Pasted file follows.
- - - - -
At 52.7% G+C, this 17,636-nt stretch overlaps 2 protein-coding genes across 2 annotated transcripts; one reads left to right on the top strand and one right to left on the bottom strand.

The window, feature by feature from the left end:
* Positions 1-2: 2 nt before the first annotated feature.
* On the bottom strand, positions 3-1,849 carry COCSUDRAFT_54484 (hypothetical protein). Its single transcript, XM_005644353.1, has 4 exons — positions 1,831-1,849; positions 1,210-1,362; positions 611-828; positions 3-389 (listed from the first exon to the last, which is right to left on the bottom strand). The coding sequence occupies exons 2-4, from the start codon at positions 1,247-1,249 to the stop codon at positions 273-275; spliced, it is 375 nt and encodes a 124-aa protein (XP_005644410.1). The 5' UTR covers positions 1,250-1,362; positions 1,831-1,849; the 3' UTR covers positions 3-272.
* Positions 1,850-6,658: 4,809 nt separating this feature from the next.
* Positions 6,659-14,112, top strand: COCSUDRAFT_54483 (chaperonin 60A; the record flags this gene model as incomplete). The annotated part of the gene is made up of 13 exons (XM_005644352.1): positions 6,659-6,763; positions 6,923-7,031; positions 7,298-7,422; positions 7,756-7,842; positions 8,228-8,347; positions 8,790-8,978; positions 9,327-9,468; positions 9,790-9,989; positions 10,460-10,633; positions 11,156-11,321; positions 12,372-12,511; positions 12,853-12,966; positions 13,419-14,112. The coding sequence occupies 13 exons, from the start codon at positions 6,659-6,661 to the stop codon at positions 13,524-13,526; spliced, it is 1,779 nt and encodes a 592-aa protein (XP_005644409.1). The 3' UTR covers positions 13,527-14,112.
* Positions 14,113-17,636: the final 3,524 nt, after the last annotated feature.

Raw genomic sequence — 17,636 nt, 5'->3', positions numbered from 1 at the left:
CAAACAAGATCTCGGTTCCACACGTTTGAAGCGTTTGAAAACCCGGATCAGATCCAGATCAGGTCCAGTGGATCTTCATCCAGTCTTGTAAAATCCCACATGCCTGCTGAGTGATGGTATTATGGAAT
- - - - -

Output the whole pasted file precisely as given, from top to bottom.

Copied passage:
At 52.7% G+C, this 17,636-nt stretch overlaps 2 protein-coding genes across 2 annotated transcripts; one reads left to right on the top strand and one right to left on the bottom strand.

The window, feature by feature from the left end:
* Positions 1-2: 2 nt before the first annotated feature.
* On the bottom strand, positions 3-1,849 carry COCSUDRAFT_54484 (hypothetical protein). Its single transcript, XM_005644353.1, has 4 exons — positions 1,831-1,849; positions 1,210-1,362; positions 611-828; positions 3-389 (listed from the first exon to the last, which is right to left on the bottom strand). The coding sequence occupies exons 2-4, from the start codon at positions 1,247-1,249 to the stop codon at positions 273-275; spliced, it is 375 nt and encodes a 124-aa protein (XP_005644410.1). The 5' UTR covers positions 1,250-1,362; positions 1,831-1,849; the 3' UTR covers positions 3-272.
* Positions 1,850-6,658: 4,809 nt separating this feature from the next.
* Positions 6,659-14,112, top strand: COCSUDRAFT_54483 (chaperonin 60A; the record flags this gene model as incomplete). The annotated part of the gene is made up of 13 exons (XM_005644352.1): positions 6,659-6,763; positions 6,923-7,031; positions 7,298-7,422; positions 7,756-7,842; positions 8,228-8,347; positions 8,790-8,978; positions 9,327-9,468; positions 9,790-9,989; positions 10,460-10,633; positions 11,156-11,321; positions 12,372-12,511; positions 12,853-12,966; positions 13,419-14,112. The coding sequence occupies 13 exons, from the start codon at positions 6,659-6,661 to the stop codon at positions 13,524-13,526; spliced, it is 1,779 nt and encodes a 592-aa protein (XP_005644409.1). The 3' UTR covers positions 13,527-14,112.
* Positions 14,113-17,636: the final 3,524 nt, after the last annotated feature.

Raw genomic sequence — 17,636 nt, 5'->3', positions numbered from 1 at the left:
CAAACAAGATCTCGGTTCCACACGTTTGAAGCGTTTGAAAACCCGGATCAGATCCAGATCAGGTCCAGTGGATCTTCATCCAGTCTTGTAAAATCCCACATGCCTGCTGAGTGATGGTATTATGGAAT